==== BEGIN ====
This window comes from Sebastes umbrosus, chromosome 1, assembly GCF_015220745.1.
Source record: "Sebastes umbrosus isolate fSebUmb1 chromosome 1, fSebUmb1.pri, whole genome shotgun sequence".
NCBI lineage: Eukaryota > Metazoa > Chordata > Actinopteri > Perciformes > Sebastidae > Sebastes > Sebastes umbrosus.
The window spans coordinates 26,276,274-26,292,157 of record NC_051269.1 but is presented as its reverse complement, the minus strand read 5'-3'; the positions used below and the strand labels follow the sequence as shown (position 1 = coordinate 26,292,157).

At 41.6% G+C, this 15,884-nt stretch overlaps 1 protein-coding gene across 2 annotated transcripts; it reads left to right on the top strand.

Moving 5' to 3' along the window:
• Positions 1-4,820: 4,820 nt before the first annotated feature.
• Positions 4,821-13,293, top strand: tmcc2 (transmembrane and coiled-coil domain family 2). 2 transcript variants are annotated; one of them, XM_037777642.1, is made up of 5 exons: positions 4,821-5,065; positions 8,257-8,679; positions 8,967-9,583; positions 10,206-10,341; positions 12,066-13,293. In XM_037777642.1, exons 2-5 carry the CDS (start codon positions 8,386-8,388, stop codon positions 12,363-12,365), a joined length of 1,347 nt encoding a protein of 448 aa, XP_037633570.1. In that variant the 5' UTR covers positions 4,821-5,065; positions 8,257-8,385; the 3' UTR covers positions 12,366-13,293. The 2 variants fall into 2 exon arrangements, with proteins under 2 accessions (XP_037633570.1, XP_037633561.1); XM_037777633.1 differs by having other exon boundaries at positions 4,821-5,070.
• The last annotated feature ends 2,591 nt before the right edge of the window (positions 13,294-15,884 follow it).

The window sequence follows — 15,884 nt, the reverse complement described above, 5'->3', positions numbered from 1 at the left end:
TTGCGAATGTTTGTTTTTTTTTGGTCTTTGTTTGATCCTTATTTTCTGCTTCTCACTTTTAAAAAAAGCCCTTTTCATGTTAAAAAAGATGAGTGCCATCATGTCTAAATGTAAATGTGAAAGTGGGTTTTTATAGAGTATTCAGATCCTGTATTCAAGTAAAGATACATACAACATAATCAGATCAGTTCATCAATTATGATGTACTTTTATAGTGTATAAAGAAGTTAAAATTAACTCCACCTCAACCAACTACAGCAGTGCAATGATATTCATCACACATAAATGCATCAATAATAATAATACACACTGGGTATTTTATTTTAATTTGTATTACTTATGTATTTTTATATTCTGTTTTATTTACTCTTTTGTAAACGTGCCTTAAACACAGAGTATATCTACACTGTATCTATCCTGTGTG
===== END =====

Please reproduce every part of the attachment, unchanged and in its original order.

This window comes from Sebastes umbrosus, chromosome 1, assembly GCF_015220745.1.
Source record: "Sebastes umbrosus isolate fSebUmb1 chromosome 1, fSebUmb1.pri, whole genome shotgun sequence".
NCBI lineage: Eukaryota > Metazoa > Chordata > Actinopteri > Perciformes > Sebastidae > Sebastes > Sebastes umbrosus.
The window spans coordinates 26,276,274-26,292,157 of record NC_051269.1 but is presented as its reverse complement, the minus strand read 5'-3'; the positions used below and the strand labels follow the sequence as shown (position 1 = coordinate 26,292,157).

At 41.6% G+C, this 15,884-nt stretch overlaps 1 protein-coding gene across 2 annotated transcripts; it reads left to right on the top strand.

Moving 5' to 3' along the window:
• Positions 1-4,820: 4,820 nt before the first annotated feature.
• Positions 4,821-13,293, top strand: tmcc2 (transmembrane and coiled-coil domain family 2). 2 transcript variants are annotated; one of them, XM_037777642.1, is made up of 5 exons: positions 4,821-5,065; positions 8,257-8,679; positions 8,967-9,583; positions 10,206-10,341; positions 12,066-13,293. In XM_037777642.1, exons 2-5 carry the CDS (start codon positions 8,386-8,388, stop codon positions 12,363-12,365), a joined length of 1,347 nt encoding a protein of 448 aa, XP_037633570.1. In that variant the 5' UTR covers positions 4,821-5,065; positions 8,257-8,385; the 3' UTR covers positions 12,366-13,293. The 2 variants fall into 2 exon arrangements, with proteins under 2 accessions (XP_037633570.1, XP_037633561.1); XM_037777633.1 differs by having other exon boundaries at positions 4,821-5,070.
• The last annotated feature ends 2,591 nt before the right edge of the window (positions 13,294-15,884 follow it).

The window sequence follows — 15,884 nt, the reverse complement described above, 5'->3', positions numbered from 1 at the left end:
TTGCGAATGTTTGTTTTTTTTTGGTCTTTGTTTGATCCTTATTTTCTGCTTCTCACTTTTAAAAAAAGCCCTTTTCATGTTAAAAAAGATGAGTGCCATCATGTCTAAATGTAAATGTGAAAGTGGGTTTTTATAGAGTATTCAGATCCTGTATTCAAGTAAAGATACATACAACATAATCAGATCAGTTCATCAATTATGATGTACTTTTATAGTGTATAAAGAAGTTAAAATTAACTCCACCTCAACCAACTACAGCAGTGCAATGATATTCATCACACATAAATGCATCAATAATAATAATACACACTGGGTATTTTATTTTAATTTGTATTACTTATGTATTTTTATATTCTGTTTTATTTACTCTTTTGTAAACGTGCCTTAAACACAGAGTATATCTACACTGTATCTATCCTGTGTG